7in and EP round-up: April 2020 (part 3)

The reality of life in lockdown is seemingly bedding in. I know longer feel like sawing my own head off with a bread knife in order to escape the confines of my home (which I’m sure will be a massive disappointment to a certain percentage of my readership). I’m feeling kind of… alright? Which is weird. Anyways, let’s roll along with that one. I’m not exactly ebullient, so probably we are still operating within the parameters of normal service.

Seemingly today’s edition of the 7in and EP round-up is a bit of ‘punk rock lifers’ special. Exciting stuff. Well, for me at any rate.

Dave Smalley & The Bandeleros – Ignited 7in (Little Rocket Records)

The long awaited return of Dave Smalley & The Bandeleros is possibly a bit mistimed, it seems. This release was supposed to be supported by a slew of live dates, but the Covid 19 sitch has put paid to that one… at least for the time being, anyway. But, history repeatedly proves, you can’t hold Dave Smalley back.

Some of you will be familiar with Dave through his previous and (in some cases) current bands: Dag Nasty, DYS (Department of Youth Services), and of course Down By Law. If you aren’t, well, there’s your listening homework, and you can thank me later. While we’re at bigging up previous efforts, go check out the Bandeleros full length, Join the Outsiders, which I can assure you is an excellent way to spend half an hour or so. Don’t worry, you can thank me later.

Basically, what we have here is a 5 track 7in EP. The themes here feel uplifting and positive for the most part, and where any negativity enters the mix, it’s tempered by reflection and forward planning around how to get shit right the next time. If you can imagine the vibe from the second and third H2O full lengths (Thicker Than Water and Faster Than The World), that’s what comes strongly across here. Musically, we are walking the often aped path mapped out by Dag Nasty’s seminal Can I Say LP and Bad Religion circa Suffer / No Control / Against The Grain. But… Smalley was obviously around at that time and had a significant hand in writing that entire play-book. And luckily enough, he’s got a crew onboard with the musical chops to bring that classic period to today’s audience, adding in their own flair which modernises and updates the vintage melodic hardcore sound, respecting it rather than trampling through it rough shod.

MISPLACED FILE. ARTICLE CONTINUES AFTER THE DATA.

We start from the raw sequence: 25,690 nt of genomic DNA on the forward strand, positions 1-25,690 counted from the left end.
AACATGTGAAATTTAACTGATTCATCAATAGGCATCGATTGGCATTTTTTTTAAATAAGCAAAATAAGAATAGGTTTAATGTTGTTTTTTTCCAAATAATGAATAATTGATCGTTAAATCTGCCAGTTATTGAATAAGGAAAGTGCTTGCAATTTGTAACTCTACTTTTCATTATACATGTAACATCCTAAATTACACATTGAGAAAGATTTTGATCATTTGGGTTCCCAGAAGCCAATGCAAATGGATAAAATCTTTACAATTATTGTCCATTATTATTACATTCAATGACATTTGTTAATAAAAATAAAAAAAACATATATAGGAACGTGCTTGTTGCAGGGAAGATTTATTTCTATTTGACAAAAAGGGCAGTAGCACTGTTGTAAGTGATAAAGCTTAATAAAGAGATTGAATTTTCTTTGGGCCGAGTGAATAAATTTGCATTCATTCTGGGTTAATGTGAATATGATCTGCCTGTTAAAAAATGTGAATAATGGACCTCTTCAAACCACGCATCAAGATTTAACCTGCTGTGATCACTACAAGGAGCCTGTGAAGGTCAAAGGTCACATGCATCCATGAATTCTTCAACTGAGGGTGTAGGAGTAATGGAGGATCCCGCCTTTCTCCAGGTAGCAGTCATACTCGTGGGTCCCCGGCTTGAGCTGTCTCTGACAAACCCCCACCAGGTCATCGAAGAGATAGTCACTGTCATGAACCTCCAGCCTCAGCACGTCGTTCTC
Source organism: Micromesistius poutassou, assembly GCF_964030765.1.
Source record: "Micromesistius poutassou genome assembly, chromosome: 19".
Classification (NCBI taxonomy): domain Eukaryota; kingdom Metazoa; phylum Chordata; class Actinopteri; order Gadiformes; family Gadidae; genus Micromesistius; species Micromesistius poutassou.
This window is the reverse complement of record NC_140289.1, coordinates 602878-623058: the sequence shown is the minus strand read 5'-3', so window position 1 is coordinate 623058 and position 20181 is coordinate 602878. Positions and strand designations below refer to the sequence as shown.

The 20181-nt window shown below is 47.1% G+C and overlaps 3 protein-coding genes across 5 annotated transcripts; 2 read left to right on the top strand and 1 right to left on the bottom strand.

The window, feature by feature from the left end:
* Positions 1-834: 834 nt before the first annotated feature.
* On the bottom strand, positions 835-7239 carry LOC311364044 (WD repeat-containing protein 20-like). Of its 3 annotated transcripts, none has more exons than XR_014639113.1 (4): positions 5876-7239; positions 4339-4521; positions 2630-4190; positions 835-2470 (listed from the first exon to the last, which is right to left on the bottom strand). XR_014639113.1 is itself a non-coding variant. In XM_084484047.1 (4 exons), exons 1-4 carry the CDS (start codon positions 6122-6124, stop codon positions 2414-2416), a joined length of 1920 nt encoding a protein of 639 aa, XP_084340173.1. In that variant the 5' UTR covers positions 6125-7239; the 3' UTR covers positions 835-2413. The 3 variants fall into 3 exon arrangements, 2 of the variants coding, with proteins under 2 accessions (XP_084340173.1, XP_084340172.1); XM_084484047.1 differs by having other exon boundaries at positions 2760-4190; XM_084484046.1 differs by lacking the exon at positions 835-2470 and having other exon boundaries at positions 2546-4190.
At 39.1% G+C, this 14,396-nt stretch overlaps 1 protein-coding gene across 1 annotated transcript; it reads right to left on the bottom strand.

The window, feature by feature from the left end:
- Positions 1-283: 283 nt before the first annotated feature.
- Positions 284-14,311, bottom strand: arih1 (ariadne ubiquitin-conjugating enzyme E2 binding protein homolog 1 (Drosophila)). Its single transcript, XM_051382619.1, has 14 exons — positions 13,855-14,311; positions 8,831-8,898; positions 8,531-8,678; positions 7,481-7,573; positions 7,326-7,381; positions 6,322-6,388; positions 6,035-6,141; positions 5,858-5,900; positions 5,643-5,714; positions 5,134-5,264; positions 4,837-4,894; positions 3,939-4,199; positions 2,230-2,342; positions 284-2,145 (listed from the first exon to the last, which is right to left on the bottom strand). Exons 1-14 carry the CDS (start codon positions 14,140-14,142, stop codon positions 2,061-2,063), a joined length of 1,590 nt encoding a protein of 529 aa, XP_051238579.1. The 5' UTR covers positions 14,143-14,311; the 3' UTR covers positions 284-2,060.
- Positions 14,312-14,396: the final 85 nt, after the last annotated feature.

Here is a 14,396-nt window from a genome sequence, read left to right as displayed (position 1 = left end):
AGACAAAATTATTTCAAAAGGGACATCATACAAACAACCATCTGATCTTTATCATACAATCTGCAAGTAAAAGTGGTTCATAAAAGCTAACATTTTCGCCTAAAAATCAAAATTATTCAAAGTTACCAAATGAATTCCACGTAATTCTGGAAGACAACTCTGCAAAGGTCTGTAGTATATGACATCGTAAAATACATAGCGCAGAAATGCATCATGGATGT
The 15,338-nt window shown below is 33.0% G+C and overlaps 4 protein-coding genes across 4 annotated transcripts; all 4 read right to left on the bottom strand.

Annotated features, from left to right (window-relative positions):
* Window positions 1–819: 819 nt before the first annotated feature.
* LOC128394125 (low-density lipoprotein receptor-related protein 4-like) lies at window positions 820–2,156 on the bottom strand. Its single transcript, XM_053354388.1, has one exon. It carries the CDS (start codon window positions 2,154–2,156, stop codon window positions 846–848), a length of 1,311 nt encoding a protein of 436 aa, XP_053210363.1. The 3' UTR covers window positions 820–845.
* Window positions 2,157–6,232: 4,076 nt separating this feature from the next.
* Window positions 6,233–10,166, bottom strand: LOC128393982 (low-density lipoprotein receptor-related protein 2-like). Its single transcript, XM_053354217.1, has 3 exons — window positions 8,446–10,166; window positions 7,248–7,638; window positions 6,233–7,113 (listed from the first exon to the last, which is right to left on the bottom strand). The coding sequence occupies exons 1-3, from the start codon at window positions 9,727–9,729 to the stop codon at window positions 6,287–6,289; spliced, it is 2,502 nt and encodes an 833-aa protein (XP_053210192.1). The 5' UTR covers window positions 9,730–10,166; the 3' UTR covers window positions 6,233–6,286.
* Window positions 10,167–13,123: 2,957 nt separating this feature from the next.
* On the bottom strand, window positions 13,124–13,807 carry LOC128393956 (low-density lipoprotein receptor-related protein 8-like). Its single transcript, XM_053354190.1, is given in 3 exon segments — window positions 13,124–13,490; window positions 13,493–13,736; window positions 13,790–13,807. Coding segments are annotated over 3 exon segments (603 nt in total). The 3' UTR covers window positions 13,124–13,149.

Take my word for this, you are gonna want this one in your collection. Speaking as one of the lucky ones that got to witness these guys totally slay live last year, when they come through again, you need to make space in your diary to go and see them. Tony of Nurgle rating: 9.5/10

You can hook this up on a choice of three coloured vinyl options (red, purple, or what I can only term as rotting flesh) through the Little Rocket Records bandcamp page

Snuff – The Wrath of Thoth EP (Unless You Try Recordscords / 10 Past 12 Records)

I’ve had a fairly mixed relationship with Snuff down the years. My first exposure to them was at Reading Festival 1995, when I got knocked out cold by a crowd surfer, whilst – green youth that I was at the time – I was waiting on watching Foo Fighters.

Time moved on, and I saw Snuff play about a million times in support slots to every sodding Fat Wreck band that came through Manchester, and every single time I was left feeling underwhelmed. Similar feelings towards the records too, truth be known. Some undeniable hits on each one, but a plethora of dross bulking out the remainder of each record, and thus making them too much of a chore to listen through. And Guns n’ Wankers were just waaaaay better. I’d challenge anyone to disagree in any kind of convincing way. So, step on up.

I guess in more recent years things changed for me somewhat. My mate German Martin is obsessed with Snuff and all things Duncan Redmonds related. I went with him to see Snuff play a really low capacity charity gig (at I think the 100 Club?), and it was amazing. I think most probably a combination of a well curated setlist, and the tiny size of the venue. Anyway, in 2012 they dropped 5-4-3-2-1… Perhaps, which I am convinced is the most consistent thing they’ve released. I somehow slept through last years’ release on Fat Wreck, There’s A Lot of it About, so I’ll have to go check it out at somepoint.

Anyways, this one. A new 6 track EP, with a “new” line-up. Dan Goatham of the always great Spoilers has stepped up to the plate and filled the gap left by Lee Erinmez. To me, as a former Snuff skeptic, I feel like they’ve finally pulled their socks up. This is tight as owt. No novelty nonsense about being bumholes; no comedy cover versions per se(and only one borderline silly song with Bells of Hell); only one (mercifully brief) diversion into self-indulgence (with FUWOAGORR). I feel like I’m finally seeing the Snuff everybody else thought I should have been seeing all these years.

There’s no denying that Duncan Redmonds has a fine old punk vocal, and he’s obviously a notoriously great drummer. But the arrangements on this record are fucking bang on point. All bases are covered here, from your token EpiFat skate punk to vintage meat and spuds Brit punk stompers. Some superb chant-along backing vocal lines meshing perfectly with that fucking Hammond organ. Tony of Nurgle rating 9/10.

There are some left available for pre-order (release is 18th May) on special eco-mix coloured vinyl from Unless You Try Records. All copies are sold out from the Snuff webstore at this time, but I’m told there is a repress on the cards already.

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